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  1. #1
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    Talking And so it goes

    Working on my 56 CJ5 and it's been a real thrill so far. Pulled real hard to the right when braking, minor exhaust leak, leaf springs that were not the right length (ride like a hardtail Harley)...number of small issues but the price was good and it seemed to be all there.
    New braking system including dual master cylinder. Looks easy without the body on but a whole new challenge with it on. All the normal snakes like loose backing plates, leaking cylinders, seals installed wrong. I was thinking the guy who worked on this had a comic book instead of a shop manual. But got it done yesterday, took it for a drive and felt really good....except a exhaust manifold leak.
    The stud at the back cylinder was stripped out and they had cooned in a allen head bolt with a half dozen washers to space it I guess. Not wanting to live with this I thought what the hay, let's fix this now. Maybe a stud insert and we're good to go.
    Tore it down and when removing the back Allen head bolt a stream of coolant spews from the orifice. So Jughead must have cranked a too long fastener through the coolant jacket of my F head block.
    It never ends sometimes....

  2. #2
    Super Moderator bmorgil's Avatar
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    Humpty, I am pretty sure that stud is wet (drilled through) this is how they were made on the L head block. I will bet it is the same on the F head block. You need to seal that thread that's all, if it is through drilled. If it was stripped, a good insert will do the trick. However, if it has good threads and they just took out the studs and put in Allen bolts your OK. If you look through my resto post, you will see I had a heck of a time with one of mine. It steamed no matter what I tried, because the threads were very badly worn. In the end after trying a lot of things, I settled on what my Machinists recommended. Black Silicone. Sealed it right up.

    I think your OK Humpty.

  3. #3
    Super Moderator gmwillys's Avatar
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    All is good. The stud is wet by design, so add some pipe dope or Loctite thread sealant to the new stud and you'll be good to go.

  4. #4
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    Quote Originally Posted by gmwillys View Post
    All is good. The stud is wet by design, so add some pipe dope or Loctite thread sealant to the new stud and you'll be good to go.
    Well that's some great news! It is stripped so I'm going to throw an insert in it and lock it down.
    Wow. I hardly slept last night and now I'm on cloud nine.

    Thanks to both of you for your advice.

    Steve

  5. #5
    Super Moderator bmorgil's Avatar
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    Humpty, Drain the water down well below the stud hole. You want those threads clean and dry. Very clean. After a thorough brushing with solvent, I use cotton swabs and rubbing alcohol until they come out of the thread hole clean. I would get the correct stud, washer and nut, and clean the stud also. Once the Anti-Freeze gets all over the threads, or machining oil, it is hard to get stuff to "stick". If you use silicone put it on the stud threads only. You don't want to get sloppy. It does not belong in the motor. Make sure you let it cure before refilling. In any event sounds like you are sleeping tonight!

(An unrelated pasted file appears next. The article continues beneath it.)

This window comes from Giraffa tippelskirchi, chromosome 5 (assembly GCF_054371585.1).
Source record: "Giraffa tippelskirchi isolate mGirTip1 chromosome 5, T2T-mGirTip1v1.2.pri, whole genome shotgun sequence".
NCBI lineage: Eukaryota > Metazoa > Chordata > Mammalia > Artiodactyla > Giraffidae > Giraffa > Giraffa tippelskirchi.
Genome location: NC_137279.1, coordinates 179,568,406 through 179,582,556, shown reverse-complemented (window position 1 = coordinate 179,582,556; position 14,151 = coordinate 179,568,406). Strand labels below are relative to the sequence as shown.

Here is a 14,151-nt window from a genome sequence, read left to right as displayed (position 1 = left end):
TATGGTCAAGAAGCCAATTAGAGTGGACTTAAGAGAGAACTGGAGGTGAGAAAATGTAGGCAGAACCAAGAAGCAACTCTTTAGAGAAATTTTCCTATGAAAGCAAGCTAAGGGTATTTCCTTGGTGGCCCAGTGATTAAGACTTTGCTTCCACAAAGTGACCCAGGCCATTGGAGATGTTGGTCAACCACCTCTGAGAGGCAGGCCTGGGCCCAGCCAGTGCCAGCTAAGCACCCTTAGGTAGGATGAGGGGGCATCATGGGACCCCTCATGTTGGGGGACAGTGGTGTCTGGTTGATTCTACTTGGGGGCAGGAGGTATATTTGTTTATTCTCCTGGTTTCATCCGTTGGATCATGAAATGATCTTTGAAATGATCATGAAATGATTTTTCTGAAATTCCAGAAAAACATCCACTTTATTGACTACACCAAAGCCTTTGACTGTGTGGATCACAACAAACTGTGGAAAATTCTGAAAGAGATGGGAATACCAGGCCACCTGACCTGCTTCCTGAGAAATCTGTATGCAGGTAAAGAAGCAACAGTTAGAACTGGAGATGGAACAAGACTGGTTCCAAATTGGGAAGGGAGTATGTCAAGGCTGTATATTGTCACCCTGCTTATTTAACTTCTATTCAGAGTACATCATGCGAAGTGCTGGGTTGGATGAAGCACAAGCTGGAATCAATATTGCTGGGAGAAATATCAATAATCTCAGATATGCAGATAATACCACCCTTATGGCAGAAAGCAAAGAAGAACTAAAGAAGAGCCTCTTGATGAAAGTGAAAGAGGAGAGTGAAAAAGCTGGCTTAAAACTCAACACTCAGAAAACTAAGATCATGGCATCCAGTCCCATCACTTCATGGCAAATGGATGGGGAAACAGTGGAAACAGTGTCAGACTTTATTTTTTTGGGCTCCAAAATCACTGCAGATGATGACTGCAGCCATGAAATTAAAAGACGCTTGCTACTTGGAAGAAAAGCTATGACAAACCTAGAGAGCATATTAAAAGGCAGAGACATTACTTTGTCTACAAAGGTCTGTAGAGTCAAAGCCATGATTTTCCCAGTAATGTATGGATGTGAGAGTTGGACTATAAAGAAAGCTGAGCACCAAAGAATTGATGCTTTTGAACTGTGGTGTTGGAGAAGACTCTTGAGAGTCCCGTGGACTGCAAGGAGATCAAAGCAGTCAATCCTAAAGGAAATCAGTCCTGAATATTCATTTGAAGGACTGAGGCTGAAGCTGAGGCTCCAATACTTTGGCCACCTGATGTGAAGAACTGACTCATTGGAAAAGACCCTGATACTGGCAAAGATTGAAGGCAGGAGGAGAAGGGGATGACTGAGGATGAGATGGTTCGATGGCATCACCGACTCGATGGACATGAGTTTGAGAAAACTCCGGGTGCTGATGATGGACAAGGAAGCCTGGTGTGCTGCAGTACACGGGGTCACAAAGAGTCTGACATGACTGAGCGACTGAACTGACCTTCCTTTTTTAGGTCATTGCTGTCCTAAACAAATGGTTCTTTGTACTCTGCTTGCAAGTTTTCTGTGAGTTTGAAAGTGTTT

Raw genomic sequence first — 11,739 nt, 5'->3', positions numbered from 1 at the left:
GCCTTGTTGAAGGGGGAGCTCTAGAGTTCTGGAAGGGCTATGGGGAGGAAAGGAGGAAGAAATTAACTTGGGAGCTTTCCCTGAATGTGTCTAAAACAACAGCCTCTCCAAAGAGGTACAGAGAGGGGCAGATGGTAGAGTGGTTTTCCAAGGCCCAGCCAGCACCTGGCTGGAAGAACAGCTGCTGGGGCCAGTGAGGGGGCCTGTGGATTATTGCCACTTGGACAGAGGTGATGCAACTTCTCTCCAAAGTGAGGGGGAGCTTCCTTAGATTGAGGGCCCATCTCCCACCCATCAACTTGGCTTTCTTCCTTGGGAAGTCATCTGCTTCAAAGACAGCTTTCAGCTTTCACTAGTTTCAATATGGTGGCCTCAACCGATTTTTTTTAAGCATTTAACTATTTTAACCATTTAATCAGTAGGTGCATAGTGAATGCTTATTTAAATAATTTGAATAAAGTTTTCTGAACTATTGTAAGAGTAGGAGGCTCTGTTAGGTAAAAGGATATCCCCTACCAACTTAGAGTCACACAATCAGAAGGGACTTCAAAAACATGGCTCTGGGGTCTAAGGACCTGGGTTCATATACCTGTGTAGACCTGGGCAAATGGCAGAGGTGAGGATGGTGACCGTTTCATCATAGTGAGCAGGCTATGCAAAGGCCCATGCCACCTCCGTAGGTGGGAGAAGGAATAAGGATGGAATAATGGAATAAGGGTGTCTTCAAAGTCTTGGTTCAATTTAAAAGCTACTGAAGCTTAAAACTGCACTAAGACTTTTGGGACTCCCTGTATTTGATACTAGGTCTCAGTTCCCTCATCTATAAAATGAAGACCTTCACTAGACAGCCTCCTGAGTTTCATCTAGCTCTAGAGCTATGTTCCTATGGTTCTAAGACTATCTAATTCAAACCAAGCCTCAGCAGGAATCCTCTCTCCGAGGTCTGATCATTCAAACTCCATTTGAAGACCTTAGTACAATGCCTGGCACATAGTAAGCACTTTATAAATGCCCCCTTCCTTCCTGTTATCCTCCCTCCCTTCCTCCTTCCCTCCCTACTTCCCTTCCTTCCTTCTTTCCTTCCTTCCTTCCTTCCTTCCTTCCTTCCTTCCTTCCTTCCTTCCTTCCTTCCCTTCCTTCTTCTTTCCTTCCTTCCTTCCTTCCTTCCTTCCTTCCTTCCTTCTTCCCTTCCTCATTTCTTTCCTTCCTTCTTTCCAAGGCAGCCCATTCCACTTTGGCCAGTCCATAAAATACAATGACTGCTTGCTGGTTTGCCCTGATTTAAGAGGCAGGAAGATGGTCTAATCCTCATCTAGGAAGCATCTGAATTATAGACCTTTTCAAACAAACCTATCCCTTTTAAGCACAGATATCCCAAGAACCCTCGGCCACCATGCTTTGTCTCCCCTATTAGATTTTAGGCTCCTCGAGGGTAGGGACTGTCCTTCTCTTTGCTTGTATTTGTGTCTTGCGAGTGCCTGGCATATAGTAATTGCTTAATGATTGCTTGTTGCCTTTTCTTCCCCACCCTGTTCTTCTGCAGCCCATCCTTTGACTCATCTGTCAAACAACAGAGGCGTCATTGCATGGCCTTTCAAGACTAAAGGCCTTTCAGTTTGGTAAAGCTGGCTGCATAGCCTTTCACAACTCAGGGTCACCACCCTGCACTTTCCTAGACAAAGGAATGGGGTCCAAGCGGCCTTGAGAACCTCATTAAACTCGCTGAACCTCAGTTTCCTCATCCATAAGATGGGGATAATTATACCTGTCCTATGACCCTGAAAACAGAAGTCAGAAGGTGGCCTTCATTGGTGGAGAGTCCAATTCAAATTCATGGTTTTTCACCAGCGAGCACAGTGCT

6. #6
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    Excellent advice. I was going to run a little bore cleaner on a brass brush from my gun kits. Maybe something around 45 caliber and then start swabbing them out.
    I have new studs and bolts coming from KW. Once cleaned up thought I would use red thread locker to secure the studs... looks like they only go in about 3/4 inch.
    Do you happen to know the torque settings on the manifold bolts?
    Thanks
    Steve

  7. #7
    Super Moderator bmorgil's Avatar
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    The torque spec for the nut is 29 to 35 ft lbs. The stud goes in finger tight with sealant on the threads.

    Perfect idea on the bore brushes! I have some small engine brushes that I use. I never thought of using gun rods! That would have been an awesome thing several times for several years, had I thought of that! I have just always had a rack of engine brushes.

    Red LOCTITE is a good choice. It does require a fairly good thread fit or it might not seal. As long as you have a good fit it should work well. Definitely Red on your insert. If you can use an E-Z Lok style it would probably work best.
    Last edited by bmorgil; 02-15-2020 at 07:12 AM.

  8. #8
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    Ya if you're careful you can chuck the brush in a drill...as long as you go slow you can spin the brush and really clean the threads. Bore cleaner, like hoppes, or even your preferred break free works good then blow it out with some brake cleaner.
    Works for me.

  9. #9
    Senior Member pelago's Avatar
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    Quote Originally Posted by humpty View Post
    ya if you're careful you can chuck the brush in a drill...as long as you go slow you can spin the brush and really clean the threads. Bore cleaner, like hoppes, or even your preferred break free works good then blow it out with some brake cleaner.
    Works for me.
    i use gun cleaning brushes a lot

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